Images obtained with the Jeanne Rich (HERON) and William Herschel (WHT) telescopes, in which we can see the Giant Coma stream, a stellar stream (dark line) ten times longer than the size of the Milky Way and which flows between galaxies (in colour) 300 million light-years away. Credit: HERON/ WHT/ Román et al. Design: Inés Bonet (IAC)
An international team of scientists, with participation by researchers at the Instituto de Astrofísica de Canarias (IAC), has discovered a very large, but thin, stream of stars in the Coma cluster of galaxies. This is the largest stream of stars detected until now, and the first to be found in a cluster of galaxies. This finding, which is published in the journal Astronomy and Astrophysics, was made using observations taken with the William Herschel Telescope (WHT) at the Roque de los Muchachos Observatory (Garafía, La Palma, Canary Islands).
The Coma Cluster is a large cluster of galaxies, comprising thousands of galaxies, some 300 million light years from Earth, in the direction of the northern constellation of Coma Berenices. It is one of the most extensively studied clusters, because some of its brightest members can be observed using quite a small telescope.
An international team of researchers led from the University of Groningen (Netherlands) and the University of La Laguna (ULL) has observed this region in detail using the WHT, a 4.2m telescope at the Roque de los Muchachos Observatory (ORM) in La Palma. When they processed the images they found a very thin stream of stars, more than ten times longer than the diameter of the Milky Way, which flows through the cluster but is not associated with any galaxy in particular.
“At first our aim was to study the halos of stars around the galaxies of Coma. To our surprise the data revealed an amazing giant stream of stars, not previously known” explains Javier Román, a researcher at the University of Groningen and the ULL, who has led this study. “Follow-up studies with the WHT confirmed that this structure is real, and we could measure its extreme properties in detail” he adds.
According to this team of scientists, who have named the object the “Giant Coma Stream”, this is an unprecedented discovery, because the observations show a very fragile structure in the middle of a hostile environment of galaxies which attract and interact with each other.
“This type of extremely faint stellar streams with such a thin morphology have been detected previously only within the Local Group, that is in our own Galaxy, and nearby galaxies, but it is the first time that anything similar has been detected in a cluster of galaxies, and it is the largest one detected until now. Our study also suggests, after analyzing cosmological simulations, that this type of structures could be quite frequent in clusters of galaxies” says Román.
In the coming years these researchers plan to discover new giant streams, using the new generation of telescopes. “We expect to find more of this type of objects using the 39 metre Extremely Large Telescope (ELT), or when the space mission EUCLID starts to give data” states Reynier Peletier, a researcher at the University of Groningn, and a co-author of the article.
For the team it is also basic to carry on with the study of this particular giant stream of stars in the Coma Cluster, which is one of the first in which the observed gravitational anomalies indicated the presence of a mass which is not detected directly, now called 'dark matter'.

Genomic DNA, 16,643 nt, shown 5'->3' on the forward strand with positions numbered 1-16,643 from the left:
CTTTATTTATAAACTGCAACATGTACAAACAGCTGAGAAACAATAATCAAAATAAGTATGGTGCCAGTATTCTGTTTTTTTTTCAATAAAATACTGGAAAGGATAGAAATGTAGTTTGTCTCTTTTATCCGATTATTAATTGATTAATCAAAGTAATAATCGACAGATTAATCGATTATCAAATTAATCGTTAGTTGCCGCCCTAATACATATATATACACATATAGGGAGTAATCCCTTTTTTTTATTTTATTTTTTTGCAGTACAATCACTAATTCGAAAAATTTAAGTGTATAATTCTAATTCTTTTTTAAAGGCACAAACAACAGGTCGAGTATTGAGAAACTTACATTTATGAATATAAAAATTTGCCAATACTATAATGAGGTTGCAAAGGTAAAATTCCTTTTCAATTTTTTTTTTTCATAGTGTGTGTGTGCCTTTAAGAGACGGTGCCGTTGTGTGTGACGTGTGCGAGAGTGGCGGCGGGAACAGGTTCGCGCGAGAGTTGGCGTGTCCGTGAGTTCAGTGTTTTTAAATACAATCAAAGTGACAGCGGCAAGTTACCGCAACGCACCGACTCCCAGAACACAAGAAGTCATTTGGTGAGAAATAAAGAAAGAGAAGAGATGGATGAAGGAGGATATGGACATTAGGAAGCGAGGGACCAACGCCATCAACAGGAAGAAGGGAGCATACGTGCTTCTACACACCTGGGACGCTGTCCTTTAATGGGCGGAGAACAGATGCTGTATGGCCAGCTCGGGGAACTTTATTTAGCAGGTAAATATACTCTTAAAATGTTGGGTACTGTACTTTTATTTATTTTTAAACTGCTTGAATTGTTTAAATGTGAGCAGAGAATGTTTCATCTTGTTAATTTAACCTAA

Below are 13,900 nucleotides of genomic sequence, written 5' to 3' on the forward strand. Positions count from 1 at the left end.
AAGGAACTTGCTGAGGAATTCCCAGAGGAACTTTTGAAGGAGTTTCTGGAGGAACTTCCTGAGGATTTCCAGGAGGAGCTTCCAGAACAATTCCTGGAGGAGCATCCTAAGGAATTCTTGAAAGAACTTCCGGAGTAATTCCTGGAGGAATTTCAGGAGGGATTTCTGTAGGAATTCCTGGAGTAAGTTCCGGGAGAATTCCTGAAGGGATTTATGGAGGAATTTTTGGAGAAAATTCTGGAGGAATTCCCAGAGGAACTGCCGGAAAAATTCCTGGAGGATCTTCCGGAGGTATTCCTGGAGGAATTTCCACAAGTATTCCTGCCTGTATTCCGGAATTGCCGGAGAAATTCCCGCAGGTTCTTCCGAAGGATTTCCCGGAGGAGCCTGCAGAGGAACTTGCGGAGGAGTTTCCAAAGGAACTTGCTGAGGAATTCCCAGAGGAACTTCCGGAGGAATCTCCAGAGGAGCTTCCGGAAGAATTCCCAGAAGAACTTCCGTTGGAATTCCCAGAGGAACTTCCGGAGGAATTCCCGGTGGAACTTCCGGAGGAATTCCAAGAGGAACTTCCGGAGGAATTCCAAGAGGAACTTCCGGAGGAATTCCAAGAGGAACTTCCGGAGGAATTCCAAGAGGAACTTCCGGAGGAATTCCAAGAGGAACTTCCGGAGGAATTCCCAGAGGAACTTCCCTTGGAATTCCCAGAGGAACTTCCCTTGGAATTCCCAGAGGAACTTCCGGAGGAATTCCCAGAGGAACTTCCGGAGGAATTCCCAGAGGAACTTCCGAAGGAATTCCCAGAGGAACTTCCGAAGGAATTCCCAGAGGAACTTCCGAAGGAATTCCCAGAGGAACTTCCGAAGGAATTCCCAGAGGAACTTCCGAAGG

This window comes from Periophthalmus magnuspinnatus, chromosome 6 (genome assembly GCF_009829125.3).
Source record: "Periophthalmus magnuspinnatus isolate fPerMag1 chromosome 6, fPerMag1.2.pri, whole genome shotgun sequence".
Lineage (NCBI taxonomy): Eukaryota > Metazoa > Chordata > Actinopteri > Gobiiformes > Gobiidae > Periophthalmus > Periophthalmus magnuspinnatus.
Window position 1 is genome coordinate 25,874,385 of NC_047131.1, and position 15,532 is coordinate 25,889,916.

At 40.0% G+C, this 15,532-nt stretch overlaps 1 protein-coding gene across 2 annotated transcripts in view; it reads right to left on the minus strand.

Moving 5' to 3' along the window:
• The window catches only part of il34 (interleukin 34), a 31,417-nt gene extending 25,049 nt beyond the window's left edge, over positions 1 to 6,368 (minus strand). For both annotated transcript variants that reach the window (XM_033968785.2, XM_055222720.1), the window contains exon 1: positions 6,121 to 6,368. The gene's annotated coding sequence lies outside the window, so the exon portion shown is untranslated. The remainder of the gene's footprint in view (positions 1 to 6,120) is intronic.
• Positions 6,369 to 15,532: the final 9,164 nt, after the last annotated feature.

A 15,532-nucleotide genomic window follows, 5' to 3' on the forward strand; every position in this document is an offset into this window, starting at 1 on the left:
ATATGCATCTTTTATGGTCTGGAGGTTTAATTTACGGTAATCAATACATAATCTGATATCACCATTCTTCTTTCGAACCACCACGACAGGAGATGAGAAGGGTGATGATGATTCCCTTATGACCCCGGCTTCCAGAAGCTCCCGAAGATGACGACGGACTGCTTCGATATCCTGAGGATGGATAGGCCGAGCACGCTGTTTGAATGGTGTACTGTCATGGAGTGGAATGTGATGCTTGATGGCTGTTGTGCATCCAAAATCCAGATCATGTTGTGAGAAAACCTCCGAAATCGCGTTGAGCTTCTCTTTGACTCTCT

“It is hard not to be impressed with this newly discovered structure. It is so huge that if we could put it between our Galaxy and the Andromeda galaxy, it would join the two with a bridge of stars” points out Ignacio Trujillo, an IAC researcher who also took part in the study. “A structure of this kind gives a unique to study whether dark matter is organized into halos, which is predicted by the theory of cold dark matter, because those halos, if they exist, would cause holes as they intercept the stream of stars. Until now we have not seen them, but it is the next aim of our research” he concludes.
Article: Javier Román et al. “A giant thin stellar stream in the Coma Galaxy Cluster”. Astronomy & Astrophysics, 2023. DOI: https://doi.org/10.1051/0004-6361/202346780
Javier Román, jromanastro [at] gmail.com
Ignacio Trujillo, itc [at] iac.es
According to the latest cosmological models, large spiral galaxies such as the Milky Way grew by absorbing smaller galaxies, by a sort of galactic cannibalism. Evidence for this is given by very large structures, the tidal stellar streams, which are observed around them, which are the remains of these satellite galaxies. But the full histories of the majority of these cases are hard to study, because these flows of stars are very faint, and only the remains of the most recent mergers have been detected.
Dark matter is a type of material which has not been observed through any telescope, but whose existence is deduced from its gravitational effects on visible matter. In 1974 the astronomer Vera Rubin measured the rotation curves of the stars in orbit around the centres of spiral galaxies and noticed that at distances greater than a certain radial distance from the nucleus the stars rotate at virtually constant velocity, independently of their distance from the centre of rotation. However the estimates of the mass of the visible matter, the stars and the gas in the galaxy lead to predictions